Thru the Bible – Day 243

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Day 243 – Thru the Bible

Today we continue in Matthew.

Matthew 15The Mosaic law nowhere mandated that people “wash their hands when they eat,” but the Pharisees believed that it was important to follow an ancient tradition that viewed such washing as necessary, probably for purposes of ritual purity. Jesus probably regarded an insistence on observing such customs as an example of burdening people with rules that scholars had decided were necessary (23:4). The scribes and the Pharisees had become so enthralled with their own wisdom and understanding in deriving, observing, and enforcing such rules that they did not realize the evil condition of their own hearts. The state of their hearts became especially clear in the example of their practice that Jesus mentions in 15:3–6. They were so greedy that they do not see the clear contradiction between the way they observed one of the traditions of the elders and the critically important fifth commandment of the Ten Commandments.

This way of disguising a heart in rebellion against God by means of outward forms of piety was precisely what, according to Isaiah, God would remedy among His people when He restored them to Himself (Isaiah 29:13–14, 18–19). Jesus proclaims that this time of restoration has begun (Matthew 11:5; 15:8–9).

Few things are more spiritually harmful than the outward practice of religion apart from the repentance and faith that characterize the true follower of Jesus. The person who teaches and practices religious rules without the inner transformation of the heart often becomes self-deceived, or “blind,” as Jesus calls this condition. Since these people sometimes occupy positions of teaching authority, they can in turn lead others astray. By contrast, the secret practice of piety is a useful indicator that one’s heart is in the right condition: for example, giving to the poor without anyone else’s knowledge, and praying secretly and sincerely when no one else is looking (6:1–18).

Verses 21-39 is an example of the expansion of Jesus’ ministry to non-Jews. Although Jesus makes clear to this non-Jewish woman that He came first as the Shepherd of Israel, called to gather the sheep of God’s people who were dispersed in exile because of their sin (Ezekiel 34:6, 10–16), He nevertheless shows compassion to her and heals her daughter as she requested. He then shows the same compassion to the predominantly non-Jewish crowds in the regions east of the Sea of Galilee that He had shown to the predominantly Jewish crowds on the western side (where Magadan was located). This vision of the inclusion within God’s saving purposes of all kinds of people is also present in the Old Testament (Psalm 22:27–28; 86:9; Isaiah 2:2–4; 66:18–23; Micah 4:1–5).

Jesus brings good news to everyone, and makes no distinction between people on the basis of ethnic background, social status, or economic bracket. Believers personally, and the church generally, are also called to demonstrate in their attitudes, their actions, and the social institutions they put in place this same level of acceptance of all kinds of people.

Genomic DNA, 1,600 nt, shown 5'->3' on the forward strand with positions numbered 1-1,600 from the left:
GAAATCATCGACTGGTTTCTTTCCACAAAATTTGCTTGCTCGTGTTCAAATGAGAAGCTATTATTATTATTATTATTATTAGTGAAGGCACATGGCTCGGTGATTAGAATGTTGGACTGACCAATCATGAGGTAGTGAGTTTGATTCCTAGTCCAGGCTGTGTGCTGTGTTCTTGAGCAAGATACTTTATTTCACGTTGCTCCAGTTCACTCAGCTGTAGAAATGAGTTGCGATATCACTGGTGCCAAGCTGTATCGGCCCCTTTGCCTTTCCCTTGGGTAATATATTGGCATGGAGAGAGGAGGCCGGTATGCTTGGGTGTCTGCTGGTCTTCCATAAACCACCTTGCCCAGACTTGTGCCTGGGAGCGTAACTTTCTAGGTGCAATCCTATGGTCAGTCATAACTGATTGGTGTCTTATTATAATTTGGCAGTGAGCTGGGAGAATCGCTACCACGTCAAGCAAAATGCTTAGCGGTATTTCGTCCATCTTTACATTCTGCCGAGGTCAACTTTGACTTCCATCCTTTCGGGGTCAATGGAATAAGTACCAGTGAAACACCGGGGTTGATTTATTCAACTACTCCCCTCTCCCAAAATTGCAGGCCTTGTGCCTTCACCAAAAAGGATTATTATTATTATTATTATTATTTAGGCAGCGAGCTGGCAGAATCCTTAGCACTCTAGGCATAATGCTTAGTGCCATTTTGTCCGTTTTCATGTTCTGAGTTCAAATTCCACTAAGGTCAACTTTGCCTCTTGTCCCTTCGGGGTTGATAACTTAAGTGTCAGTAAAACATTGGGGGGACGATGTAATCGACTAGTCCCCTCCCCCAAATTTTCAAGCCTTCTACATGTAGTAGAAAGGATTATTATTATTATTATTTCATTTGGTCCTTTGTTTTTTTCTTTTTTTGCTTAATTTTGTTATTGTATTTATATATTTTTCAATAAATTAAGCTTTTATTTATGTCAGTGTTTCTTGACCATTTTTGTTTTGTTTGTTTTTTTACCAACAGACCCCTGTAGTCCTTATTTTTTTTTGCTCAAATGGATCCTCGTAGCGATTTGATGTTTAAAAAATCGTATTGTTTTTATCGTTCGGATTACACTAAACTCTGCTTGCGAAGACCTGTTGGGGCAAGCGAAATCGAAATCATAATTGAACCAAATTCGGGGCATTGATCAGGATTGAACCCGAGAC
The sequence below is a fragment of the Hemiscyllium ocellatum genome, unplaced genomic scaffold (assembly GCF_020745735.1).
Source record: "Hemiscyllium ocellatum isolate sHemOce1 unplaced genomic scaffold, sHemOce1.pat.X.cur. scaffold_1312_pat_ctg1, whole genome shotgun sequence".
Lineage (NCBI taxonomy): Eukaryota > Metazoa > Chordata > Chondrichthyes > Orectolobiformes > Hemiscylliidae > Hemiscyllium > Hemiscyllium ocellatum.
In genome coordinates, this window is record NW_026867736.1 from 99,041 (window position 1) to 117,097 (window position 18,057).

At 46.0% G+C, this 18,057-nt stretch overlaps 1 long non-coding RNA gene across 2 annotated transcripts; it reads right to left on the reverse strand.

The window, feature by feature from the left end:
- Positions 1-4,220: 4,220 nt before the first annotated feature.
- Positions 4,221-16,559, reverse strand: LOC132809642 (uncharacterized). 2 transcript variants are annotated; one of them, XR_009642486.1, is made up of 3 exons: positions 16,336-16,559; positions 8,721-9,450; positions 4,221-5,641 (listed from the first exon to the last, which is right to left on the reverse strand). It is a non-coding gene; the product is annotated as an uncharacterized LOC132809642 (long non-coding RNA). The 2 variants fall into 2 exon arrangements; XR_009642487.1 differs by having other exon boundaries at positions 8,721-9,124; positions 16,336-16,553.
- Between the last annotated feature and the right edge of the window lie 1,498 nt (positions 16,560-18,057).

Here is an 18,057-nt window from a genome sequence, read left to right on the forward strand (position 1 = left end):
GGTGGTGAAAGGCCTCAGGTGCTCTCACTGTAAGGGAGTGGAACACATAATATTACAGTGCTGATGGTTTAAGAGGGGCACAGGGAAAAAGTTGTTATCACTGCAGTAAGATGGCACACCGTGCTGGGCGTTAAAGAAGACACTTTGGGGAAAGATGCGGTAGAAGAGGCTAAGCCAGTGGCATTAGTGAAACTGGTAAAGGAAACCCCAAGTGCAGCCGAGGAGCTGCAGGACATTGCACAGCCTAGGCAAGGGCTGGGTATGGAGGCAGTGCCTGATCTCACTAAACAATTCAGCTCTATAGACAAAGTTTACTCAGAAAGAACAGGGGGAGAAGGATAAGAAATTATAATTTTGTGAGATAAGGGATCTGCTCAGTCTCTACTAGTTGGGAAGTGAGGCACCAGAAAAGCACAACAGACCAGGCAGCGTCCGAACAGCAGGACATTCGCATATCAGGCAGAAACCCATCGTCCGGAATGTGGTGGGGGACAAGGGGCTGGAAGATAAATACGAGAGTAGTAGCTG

How do you avoid believing that religious activity is what God desires, verses placing your complete faith in the finished work of Jesus?


Matthew 16Jesus experienced the shame of rejection from the intellectual elites of His own culture, and a form of death—crucifixion—reserved for the least valued and least powerful members of His society. From the perspective of a world in rebellion against God, to choose a life leading to such a death seemed like “folly” (1 Corinthians 1:18–25). Despite the profound insight Peter has just had into Jesus’ identity, and despite the Savior’s promise to build His church upon that truth, Peter is not yet sufficiently transformed by the gospel to understand just how dramatic is the conflict between Jesus and the sinful world and how pivotal will be the role of the church in binding hearts to heaven.

Jesus therefore instructs Peter and all of His disciples (including, through this written account, disciples today) that entering God’s kingdom by following Him entails putting oneself at odds with the values and goals of the sinful world. Living in a way so dramatically different from the unbelieving world can feel shameful today, just as it did for the early Christians (1 Corinthians 1:18–25; 2:1–5; Galatians 6:14; Hebrews 12:2).

Jesus encourages His disciples not to believe the world’s lie that following Him is shameful. What the world believes to be “life” is not life at all but really the loss of life, while the disciple of Jesus has chosen the path of true life that leads to lasting joy (Matthew 16:25–26; Ephesians 2:1–3; 4:17–19). The believer may not experience the fullness of that joy until eternity, when the true nature of a life spent gaining the whole world versus a life spent following Jesus will become clear. But we can experience the joy of the gospel even now, as we live with the assurance of God’s constant presence, eternal care, and plans for our ultimate good (11:28–30; 13:44–46).

How does this encourage you today?


What other thoughts or questions does today’s reading bring up?


Some of these notes are from the ESV Gospel Transformation Bible study notes. We highly recommend this study Bible.

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